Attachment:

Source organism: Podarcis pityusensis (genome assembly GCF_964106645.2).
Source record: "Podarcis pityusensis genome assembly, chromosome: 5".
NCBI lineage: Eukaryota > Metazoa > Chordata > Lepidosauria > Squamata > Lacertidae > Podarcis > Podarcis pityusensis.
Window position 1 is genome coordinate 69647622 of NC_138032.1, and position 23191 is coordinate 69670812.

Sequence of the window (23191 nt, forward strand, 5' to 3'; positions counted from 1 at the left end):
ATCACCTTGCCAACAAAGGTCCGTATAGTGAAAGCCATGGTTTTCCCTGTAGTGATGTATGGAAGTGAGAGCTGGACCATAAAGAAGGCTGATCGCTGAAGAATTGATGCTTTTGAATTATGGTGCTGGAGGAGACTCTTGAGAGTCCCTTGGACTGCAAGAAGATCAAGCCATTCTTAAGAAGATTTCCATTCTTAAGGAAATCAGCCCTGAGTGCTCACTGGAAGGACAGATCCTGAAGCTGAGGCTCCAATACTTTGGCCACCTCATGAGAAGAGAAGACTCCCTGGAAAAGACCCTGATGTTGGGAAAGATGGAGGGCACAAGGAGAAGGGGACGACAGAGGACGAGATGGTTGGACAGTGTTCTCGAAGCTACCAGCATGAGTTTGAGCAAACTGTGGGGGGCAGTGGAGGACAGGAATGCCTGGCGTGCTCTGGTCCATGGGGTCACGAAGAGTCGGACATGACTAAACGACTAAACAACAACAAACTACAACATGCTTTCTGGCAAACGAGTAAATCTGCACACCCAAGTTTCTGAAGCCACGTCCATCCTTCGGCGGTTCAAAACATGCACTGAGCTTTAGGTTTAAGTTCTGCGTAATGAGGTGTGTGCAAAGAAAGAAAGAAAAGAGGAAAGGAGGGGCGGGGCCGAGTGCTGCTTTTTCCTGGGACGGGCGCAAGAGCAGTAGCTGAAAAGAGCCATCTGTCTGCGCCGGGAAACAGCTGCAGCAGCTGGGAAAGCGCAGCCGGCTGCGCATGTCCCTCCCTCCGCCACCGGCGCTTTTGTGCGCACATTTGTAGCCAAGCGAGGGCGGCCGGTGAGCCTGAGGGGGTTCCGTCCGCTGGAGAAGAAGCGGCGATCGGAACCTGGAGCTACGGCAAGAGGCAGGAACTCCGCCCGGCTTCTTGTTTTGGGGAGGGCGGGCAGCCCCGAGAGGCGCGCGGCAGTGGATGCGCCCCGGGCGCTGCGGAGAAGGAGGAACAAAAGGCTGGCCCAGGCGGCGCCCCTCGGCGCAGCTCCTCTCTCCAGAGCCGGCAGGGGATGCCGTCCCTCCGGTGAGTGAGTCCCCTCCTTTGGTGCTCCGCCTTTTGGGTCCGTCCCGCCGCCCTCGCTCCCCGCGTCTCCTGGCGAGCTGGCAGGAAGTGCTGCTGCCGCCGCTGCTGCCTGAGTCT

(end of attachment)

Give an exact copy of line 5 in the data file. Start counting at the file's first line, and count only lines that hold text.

Sequence of the window (23191 nt, forward strand, 5' to 3'; positions counted from 1 at the left end):